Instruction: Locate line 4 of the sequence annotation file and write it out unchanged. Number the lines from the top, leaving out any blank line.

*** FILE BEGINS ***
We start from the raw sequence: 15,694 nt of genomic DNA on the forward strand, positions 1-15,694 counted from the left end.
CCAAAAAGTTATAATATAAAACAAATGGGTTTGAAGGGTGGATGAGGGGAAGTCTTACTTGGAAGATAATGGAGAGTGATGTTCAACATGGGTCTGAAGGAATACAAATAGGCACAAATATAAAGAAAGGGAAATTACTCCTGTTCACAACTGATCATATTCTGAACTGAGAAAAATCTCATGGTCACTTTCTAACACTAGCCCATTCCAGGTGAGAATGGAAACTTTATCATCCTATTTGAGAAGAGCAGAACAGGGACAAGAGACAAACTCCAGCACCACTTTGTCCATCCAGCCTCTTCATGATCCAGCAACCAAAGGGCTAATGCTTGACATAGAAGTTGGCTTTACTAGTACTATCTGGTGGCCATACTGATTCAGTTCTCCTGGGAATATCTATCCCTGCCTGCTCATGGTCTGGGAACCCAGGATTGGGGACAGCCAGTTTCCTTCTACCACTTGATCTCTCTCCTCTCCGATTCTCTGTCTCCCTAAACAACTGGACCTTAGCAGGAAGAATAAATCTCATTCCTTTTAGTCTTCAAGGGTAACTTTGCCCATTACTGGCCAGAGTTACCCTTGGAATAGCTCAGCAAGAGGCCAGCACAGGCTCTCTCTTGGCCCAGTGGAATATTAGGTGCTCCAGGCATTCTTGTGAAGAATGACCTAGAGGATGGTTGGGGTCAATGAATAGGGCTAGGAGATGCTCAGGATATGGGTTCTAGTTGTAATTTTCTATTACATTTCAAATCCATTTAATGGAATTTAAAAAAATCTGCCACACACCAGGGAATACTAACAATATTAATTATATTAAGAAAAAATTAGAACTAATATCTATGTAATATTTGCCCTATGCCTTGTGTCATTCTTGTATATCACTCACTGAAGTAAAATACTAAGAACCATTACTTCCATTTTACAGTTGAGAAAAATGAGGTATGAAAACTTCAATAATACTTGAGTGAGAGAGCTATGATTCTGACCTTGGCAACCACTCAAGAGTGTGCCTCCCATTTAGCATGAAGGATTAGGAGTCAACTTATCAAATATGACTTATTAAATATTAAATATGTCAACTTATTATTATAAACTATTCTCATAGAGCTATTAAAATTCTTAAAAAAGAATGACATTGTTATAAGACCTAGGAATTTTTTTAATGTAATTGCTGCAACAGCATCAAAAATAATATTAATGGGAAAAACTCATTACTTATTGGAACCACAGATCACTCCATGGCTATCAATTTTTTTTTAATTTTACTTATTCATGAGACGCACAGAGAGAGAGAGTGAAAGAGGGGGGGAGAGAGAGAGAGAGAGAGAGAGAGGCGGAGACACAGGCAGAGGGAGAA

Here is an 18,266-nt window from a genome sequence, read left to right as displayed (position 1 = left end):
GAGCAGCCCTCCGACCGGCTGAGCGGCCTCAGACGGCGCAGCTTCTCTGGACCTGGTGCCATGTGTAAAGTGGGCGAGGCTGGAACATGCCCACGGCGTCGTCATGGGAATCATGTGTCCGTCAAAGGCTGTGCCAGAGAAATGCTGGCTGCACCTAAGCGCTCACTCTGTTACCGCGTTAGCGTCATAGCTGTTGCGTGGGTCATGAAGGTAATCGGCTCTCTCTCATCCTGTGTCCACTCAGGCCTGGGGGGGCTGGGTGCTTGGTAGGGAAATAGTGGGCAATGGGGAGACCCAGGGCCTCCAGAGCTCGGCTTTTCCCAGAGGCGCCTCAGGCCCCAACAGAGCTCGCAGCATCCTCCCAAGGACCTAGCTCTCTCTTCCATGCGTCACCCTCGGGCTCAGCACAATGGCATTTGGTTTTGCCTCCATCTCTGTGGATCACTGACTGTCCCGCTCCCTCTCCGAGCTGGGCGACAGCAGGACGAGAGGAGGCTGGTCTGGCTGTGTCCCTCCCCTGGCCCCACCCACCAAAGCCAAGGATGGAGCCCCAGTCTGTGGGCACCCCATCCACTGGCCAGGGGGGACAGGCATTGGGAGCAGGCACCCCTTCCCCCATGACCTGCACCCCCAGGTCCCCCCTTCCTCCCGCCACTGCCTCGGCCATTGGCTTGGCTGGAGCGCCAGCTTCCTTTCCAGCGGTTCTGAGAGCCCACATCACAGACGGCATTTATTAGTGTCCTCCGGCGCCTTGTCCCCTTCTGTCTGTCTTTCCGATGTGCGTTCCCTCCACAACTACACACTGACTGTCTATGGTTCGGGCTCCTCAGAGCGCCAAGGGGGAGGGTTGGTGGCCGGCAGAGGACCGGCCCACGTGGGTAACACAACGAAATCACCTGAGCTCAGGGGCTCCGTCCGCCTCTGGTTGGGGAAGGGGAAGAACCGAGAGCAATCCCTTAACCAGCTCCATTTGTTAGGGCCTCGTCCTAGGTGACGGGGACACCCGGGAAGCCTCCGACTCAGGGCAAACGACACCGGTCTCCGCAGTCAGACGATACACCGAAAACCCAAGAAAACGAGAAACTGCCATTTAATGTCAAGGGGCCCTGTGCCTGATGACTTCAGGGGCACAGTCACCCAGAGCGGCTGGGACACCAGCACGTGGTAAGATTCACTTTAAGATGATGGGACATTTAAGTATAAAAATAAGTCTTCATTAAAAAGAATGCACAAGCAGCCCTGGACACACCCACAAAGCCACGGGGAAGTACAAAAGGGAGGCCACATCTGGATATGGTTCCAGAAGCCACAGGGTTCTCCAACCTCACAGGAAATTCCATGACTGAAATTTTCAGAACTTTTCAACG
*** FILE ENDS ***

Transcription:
GAGCAGCCCTCCGACCGGCTGAGCGGCCTCAGACGGCGCAGCTTCTCTGGACCTGGTGCCATGTGTAAAGTGGGCGAGGCTGGAACATGCCCACGGCGTCGTCATGGGAATCATGTGTCCGTCAAAGGCTGTGCCAGAGAAATGCTGGCTGCACCTAAGCGCTCACTCTGTTACCGCGTTAGCGTCATAGCTGTTGCGTGGGTCATGAAGGTAATCGGCTCTCTCTCATCCTGTGTCCACTCAGGCCTGGGGGGGCTGGGTGCTTGGTAGGGAAATAGTGGGCAATGGGGAGACCCAGGGCCTCCAGAGCTCGGCTTTTCCCAGAGGCGCCTCAGGCCCCAACAGAGCTCGCAGCATCCTCCCAAGGACCTAGCTCTCTCTTCCATGCGTCACCCTCGGGCTCAGCACAATGGCATTTGGTTTTGCCTCCATCTCTGTGGATCACTGACTGTCCCGCTCCCTCTCCGAGCTGGGCGACAGCAGGACGAGAGGAGGCTGGTCTGGCTGTGTCCCTCCCCTGGCCCCACCCACCAAAGCCAAGGATGGAGCCCCAGTCTGTGGGCACCCCATCCACTGGCCAGGGGGGACAGGCATTGGGAGCAGGCACCCCTTCCCCCATGACCTGCACCCCCAGGTCCCCCCTTCCTCCCGCCACTGCCTCGGCCATTGGCTTGGCTGGAGCGCCAGCTTCCTTTCCAGCGGTTCTGAGAGCCCACATCACAGACGGCATTTATTAGTGTCCTCCGGCGCCTTGTCCCCTTCTGTCTGTCTTTCCGATGTGCGTTCCCTCCACAACTACACACTGACTGTCTATGGTTCGGGCTCCTCAGAGCGCCAAGGGGGAGGGTTGGTGGCCGGCAGAGGACCGGCCCACGTGGGTAACACAACGAAATCACCTGAGCTCAGGGGCTCCGTCCGCCTCTGGTTGGGGAAGGGGAAGAACCGAGAGCAATCCCTTAACCAGCTCCATTTGTTAGGGCCTCGTCCTAGGTGACGGGGACACCCGGGAAGCCTCCGACTCAGGGCAAACGACACCGGTCTCCGCAGTCAGACGATACACCGAAAACCCAAGAAAACGAGAAACTGCCATTTAATGTCAAGGGGCCCTGTGCCTGATGACTTCAGGGGCACAGTCACCCAGAGCGGCTGGGACACCAGCACGTGGTAAGATTCACTTTAAGATGATGGGACATTTAAGTATAAAAATAAGTCTTCATTAAAAAGAATGCACAAGCAGCCCTGGACACACCCACAAAGCCACGGGGAAGTACAAAAGGGAGGCCACATCTGGATATGGTTCCAGAAGCCACAGGGTTCTCCAACCTCACAGGAAATTCCATGACTGAAATTTTCAGAACTTTTCAACG